Riot Fest Denver 2014 came to a strong close, with fans sticking it out through the inclement weather to see the rest of the stellar bands. Most of the weekend in Denver was bright and beautiful, but the final day was overcast until it started to rain at sundown. Regardless, Sunday's lineup was one of the best, so people crowded together, fashioned makeshift ponchos, and stood out in the cold to watch the headliners.
Bouncing Souls at Riot Fest Denver 2014:
The Bouncing Souls are completely typical of '90s punk rock: melodic tunes, relatable lyrics, and singalong choruses. The afternoon crowd at Riot Fest turned into teenagers again as the Souls played through all their classics. "Hopeless Romantic" got the audience singing along and the pit erupted for "East Coast Fuck You."
Touché Amoré at Riot Fest Denver 2014:
Touché Amoré played next, and 2 songs in, singer Jeremy Bolm had already leapt into the crowd. Unfortunately, I couldn't stick around for their whole set, but the unbridled energy of the first couple was well worth the watch.
Violent Femmes at Riot Fest Denver 2014:
The Violent Femmes' set at Riot Fest started off rocky, with Brian Ritchie playing an out-of-tune acoustic bass and Gordon Gano experiencing some kind of wardrobe malfunction, but once they worked out the kinks, things seemed to turn around. "American Music," "Add It Up," and "Gone Daddy Gone" were all crowd favorites and they finished strong.
Radkey at Riot Fest Denver 2014:
Radkey played the smallest stage at the festival, but their manic, Danzig-esque radditude captivated the crowd. If you haven't heard these dudes yet, don't worry. You will.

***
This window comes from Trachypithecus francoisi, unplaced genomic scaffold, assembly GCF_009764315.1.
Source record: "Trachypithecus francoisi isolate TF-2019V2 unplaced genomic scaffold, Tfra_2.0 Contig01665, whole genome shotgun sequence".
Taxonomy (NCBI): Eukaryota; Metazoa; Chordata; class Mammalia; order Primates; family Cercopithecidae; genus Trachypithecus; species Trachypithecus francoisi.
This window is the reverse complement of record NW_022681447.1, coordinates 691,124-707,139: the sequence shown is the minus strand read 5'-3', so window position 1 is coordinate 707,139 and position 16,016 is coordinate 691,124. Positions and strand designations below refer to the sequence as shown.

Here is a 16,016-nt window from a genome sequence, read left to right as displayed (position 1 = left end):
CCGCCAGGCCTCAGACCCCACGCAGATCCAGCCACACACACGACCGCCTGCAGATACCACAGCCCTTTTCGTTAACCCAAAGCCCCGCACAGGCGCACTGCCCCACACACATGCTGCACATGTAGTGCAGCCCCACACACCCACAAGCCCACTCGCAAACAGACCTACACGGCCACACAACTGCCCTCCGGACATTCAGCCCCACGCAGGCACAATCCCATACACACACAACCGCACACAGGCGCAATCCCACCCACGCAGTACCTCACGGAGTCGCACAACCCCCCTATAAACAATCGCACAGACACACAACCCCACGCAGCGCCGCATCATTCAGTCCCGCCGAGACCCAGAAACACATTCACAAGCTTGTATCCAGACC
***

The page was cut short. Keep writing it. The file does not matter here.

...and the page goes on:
Me First and the Gimme Gimmes at Riot Fest Denver 2014:
"This one is a cover," says Spike Slawson as Me First and the Gimme Gimmes launch into a furious version of "I Will Survive." "This one is a cover," he says as they tear into "Rocket Man." "This is a cover song," Spike tells the audience before belting out Madonna's "Crazy For You." The band didn't play a single original tune. Disappointing.
We caught up with the band before their set, so stay tuned for our upcoming interview with Spike Slawson and Joey Cape.
Cerebral Ballzy at Riot Fest Denver 2014:
NYC's Cerebral Ballzy kicked off after the Gimmes and tore it the fuck up. Honor Titus is a kickass frontman and their unhinged, breakneck punk rock left the crowd with road rash.
Dropkick Murphys at Riot Fest Denver 2014:
Dropkick fans in kilts and scally caps lined up in front of the stage at sundown. This sounds more menacing than it really was. The Boston band stormed the stage and the audience became a pogoing, jostling behemoth as Al Barr belted out the band's Celtic punk hits. Each song got rowdier than the next, before everything culminated in the crowd favorite "I'm Shipping Up To Boston." They ended with a medley of BTO's "Takin' Care of Business," GFR's "We're An American Band," and the Ramones' "Blitzkrieg Bop."
TV On The Radio at Riot Fest Denver 2014:
TV On The Radio started playing as the rain began to pour. Their set was a mixture of old and new material, including the live debut of "Happy Idiot," the single from their upcoming album.
The National at Riot Fest Denver 2014:
The National and Wu-Tang played on opposite stages in the rain. The crowd divided to two camps. The folks at Camp National were treated to a 15-song setlist heavy in material from last year's Trouble Will Find Me. Matt Berninger's pleasant baritone was well suited for the rainy evening, but I made my way over to Camp Wu-Tang to end the night.
Wu-Tang Clan at Riot Fest Denver 2014:
RZA came out with a bottle of champagne in hand and popped the top. The rain was coming down pretty hard, but he still managed to cover the photo pit and the front row in bubbly. Their set was a bass-heavy party, with plenty of onstage banter about Colorado's legal weed. It may be because they were standing in front of Mile High Stadium, but they even gave a shoutout to the Denver Broncos. They closed the weekend to thousands of screaming, soaking wet fans rapping along to every word.
Riot Fest Denver was an ideal festival in many ways. The lineup was diverse enough to avoid scheduling conflicts, yet homogeneous enough that fans wouldn't be alienated. The beer and the food were plenty, the crowds were well behaved, and the staff was beyond professional. Even the weather was perfect up until the last day, but what would Riot Fest be without a little rain? 11 out of 10 stars.